Each region has different sub-cultures as well as completely different foods, dress, cultures, symbols, idols etc. This means that making generalised assumptions in relation to language or culture is extremely dangerous from a business perspective. India is more diverse than Europe and more geographically diverse than the US. So one needs to be very cautious about rolling out product based on standard western models. A targeted city-by-city, state-by-state approach would likely yield far better results.

The “Power of Family” is also an essential element of the social fabric here and is central to the understanding of the way business runs in India. The family unit remains very close knit and most live close to each other. Many of the largest Indian firms are family or caste businesses, such as TATA or Mahindra. Although still largely a male-dominated society – except in two states – women are slowly emerging as a powerful consumer force, as are the youth .

Keep it in the family
Privacy notions are also very different from those of the west. Personal relationships through family, caste and religion remain very important in normal business operations and can often lead to public family conflict. Census data suggest that half the population marries within caste and often by arrangement. Although this practice is slowly reducing as the young population emerge, an intrinsic respect for these channels as well as for the elderly make this a powerful voice within social economics.

Foreigners clearly sit outside of these family/cultural boundaries and it can therefore be a slow process getting established in India. Despite this, foreign direct investment continues to grow as India continues to open up, but it still accounts for less than 20% of the economy. Expatriates or standalone foreign firms, although strongly represented, do not dominate the Indian business landscape, unlike the Middle East or China.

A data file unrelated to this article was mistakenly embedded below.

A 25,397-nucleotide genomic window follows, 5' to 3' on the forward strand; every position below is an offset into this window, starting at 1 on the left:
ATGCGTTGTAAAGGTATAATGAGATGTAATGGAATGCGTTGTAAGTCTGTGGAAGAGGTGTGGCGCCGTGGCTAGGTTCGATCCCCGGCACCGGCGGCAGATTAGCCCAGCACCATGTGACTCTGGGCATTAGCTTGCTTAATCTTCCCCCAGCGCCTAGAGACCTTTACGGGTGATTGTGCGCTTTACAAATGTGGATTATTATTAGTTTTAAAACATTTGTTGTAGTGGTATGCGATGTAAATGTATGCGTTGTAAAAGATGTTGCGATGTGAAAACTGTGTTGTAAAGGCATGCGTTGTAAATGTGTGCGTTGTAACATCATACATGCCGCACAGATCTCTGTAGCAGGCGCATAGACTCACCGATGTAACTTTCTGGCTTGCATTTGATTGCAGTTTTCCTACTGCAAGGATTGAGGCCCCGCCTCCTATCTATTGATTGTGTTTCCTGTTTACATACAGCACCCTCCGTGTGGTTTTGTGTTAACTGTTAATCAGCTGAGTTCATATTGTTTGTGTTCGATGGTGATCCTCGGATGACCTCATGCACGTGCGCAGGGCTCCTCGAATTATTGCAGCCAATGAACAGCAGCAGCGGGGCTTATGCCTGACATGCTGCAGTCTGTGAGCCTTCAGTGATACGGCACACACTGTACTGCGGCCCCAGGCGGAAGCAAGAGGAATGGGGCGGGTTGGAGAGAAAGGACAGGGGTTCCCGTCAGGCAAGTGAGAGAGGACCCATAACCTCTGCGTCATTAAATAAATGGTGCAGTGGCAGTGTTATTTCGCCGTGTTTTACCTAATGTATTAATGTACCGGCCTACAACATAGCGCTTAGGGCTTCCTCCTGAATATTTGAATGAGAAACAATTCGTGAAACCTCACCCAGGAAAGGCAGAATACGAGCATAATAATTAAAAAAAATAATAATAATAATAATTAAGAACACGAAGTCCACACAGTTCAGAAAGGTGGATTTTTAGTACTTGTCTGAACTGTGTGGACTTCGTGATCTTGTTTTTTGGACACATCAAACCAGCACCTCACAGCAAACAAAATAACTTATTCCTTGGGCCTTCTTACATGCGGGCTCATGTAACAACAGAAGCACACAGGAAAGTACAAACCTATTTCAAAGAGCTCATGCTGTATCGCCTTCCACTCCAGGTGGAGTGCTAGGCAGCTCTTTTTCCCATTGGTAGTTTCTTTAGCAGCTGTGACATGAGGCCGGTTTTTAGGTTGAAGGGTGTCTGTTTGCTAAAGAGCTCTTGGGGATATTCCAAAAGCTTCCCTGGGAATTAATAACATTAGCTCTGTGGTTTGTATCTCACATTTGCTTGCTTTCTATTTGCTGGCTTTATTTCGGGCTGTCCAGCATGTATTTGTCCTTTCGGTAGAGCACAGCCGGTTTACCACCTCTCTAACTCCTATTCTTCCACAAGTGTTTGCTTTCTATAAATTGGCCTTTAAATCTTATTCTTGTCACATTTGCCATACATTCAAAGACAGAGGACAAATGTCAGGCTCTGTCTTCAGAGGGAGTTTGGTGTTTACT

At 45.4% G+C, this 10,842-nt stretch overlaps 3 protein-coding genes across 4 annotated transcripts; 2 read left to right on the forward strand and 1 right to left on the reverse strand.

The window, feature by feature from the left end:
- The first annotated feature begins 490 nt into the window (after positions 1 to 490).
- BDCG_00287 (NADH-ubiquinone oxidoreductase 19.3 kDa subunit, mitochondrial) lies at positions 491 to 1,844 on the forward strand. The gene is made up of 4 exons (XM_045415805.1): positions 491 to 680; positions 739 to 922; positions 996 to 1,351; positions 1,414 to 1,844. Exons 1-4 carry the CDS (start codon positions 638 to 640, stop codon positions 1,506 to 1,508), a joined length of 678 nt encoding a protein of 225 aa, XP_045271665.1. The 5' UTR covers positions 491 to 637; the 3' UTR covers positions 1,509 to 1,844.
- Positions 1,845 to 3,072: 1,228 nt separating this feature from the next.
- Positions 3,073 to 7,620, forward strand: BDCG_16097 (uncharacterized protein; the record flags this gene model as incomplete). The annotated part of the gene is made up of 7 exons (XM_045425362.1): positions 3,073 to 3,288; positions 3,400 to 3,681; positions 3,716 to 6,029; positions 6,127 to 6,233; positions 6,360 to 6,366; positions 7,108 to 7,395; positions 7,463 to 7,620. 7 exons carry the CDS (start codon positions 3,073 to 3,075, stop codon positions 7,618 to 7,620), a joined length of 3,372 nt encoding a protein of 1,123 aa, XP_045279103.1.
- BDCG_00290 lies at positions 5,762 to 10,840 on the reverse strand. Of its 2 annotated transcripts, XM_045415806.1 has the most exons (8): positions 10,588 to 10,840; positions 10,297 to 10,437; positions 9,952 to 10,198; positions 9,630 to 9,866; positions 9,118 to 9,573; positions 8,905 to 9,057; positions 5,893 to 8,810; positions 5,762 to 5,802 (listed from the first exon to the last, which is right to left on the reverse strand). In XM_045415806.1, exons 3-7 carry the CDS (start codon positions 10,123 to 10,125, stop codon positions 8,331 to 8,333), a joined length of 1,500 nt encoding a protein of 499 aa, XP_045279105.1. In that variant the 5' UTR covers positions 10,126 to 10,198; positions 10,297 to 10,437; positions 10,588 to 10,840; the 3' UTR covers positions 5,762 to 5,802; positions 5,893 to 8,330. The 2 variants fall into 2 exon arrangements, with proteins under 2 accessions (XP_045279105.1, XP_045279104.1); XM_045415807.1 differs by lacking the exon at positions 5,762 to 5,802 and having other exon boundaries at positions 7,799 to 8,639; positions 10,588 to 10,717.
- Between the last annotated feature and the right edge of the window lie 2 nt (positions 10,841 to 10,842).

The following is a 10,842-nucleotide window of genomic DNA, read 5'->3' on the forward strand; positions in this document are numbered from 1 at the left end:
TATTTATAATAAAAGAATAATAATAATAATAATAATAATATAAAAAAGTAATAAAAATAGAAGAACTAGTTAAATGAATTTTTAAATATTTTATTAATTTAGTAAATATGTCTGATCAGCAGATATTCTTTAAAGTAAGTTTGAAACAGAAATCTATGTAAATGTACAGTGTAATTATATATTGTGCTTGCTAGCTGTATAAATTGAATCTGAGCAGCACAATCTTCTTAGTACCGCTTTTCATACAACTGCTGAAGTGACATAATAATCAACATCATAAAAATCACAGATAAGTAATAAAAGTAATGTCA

On top of this India’s value of education has given the nation a strong and educated working population. This has also meant that overseas education and travel has been widely respected and has led to an innovative, creative and modern workforce. This, in turn, means the numbers of non-resident Indians (NRI), overseas Indian citizens (OCI) living abroad and people of Indian origin (POI) are in excess of 50 million. With an expansion of the economy; these people are becoming a valuable source of national employment.

Essentially, there are seven key lessons to doing business in this country:

Lesson 1: Have a city by city strategy – the sheer size of the population eliminates need to spread yourself to thin
Lesson 2: India’s population is youthful, so be modern and allow longer product lead time
Lesson 3: Test your product P&L assumptions
Lesson 4: Although English is the key language of business + 1 state language, there are 20 other languages
Lesson 5: The wide range of national diversity will affect your strategy implementation. Expect variation
Lesson 6: Respect local customs traditions and abide by local rules. The longer you are in the market the more you’re respected
Lesson 7: India is an educated society. Treat it as such

Finally, India does have unwritten barriers to entry, such as the Indian Business Model, based on Ghandi’s right of self-determination this means “nationals first”. For this reason, foreign firms need to carefully consider their entry vehicle: venture capital, private equity, joint venture, foreign direct invest, private placement, business partnership, franchise, manchise or management contract. Many companies trying to enter India fail because they assume they know better.

Philip Logan is a general manager living in India and working meetings industry. He is a member of The Indian Convention Promotions Bureau (ICPB), ICCA, The International Association of Congress Centres (AIPC) and Professional Convention Management Association (PCMA).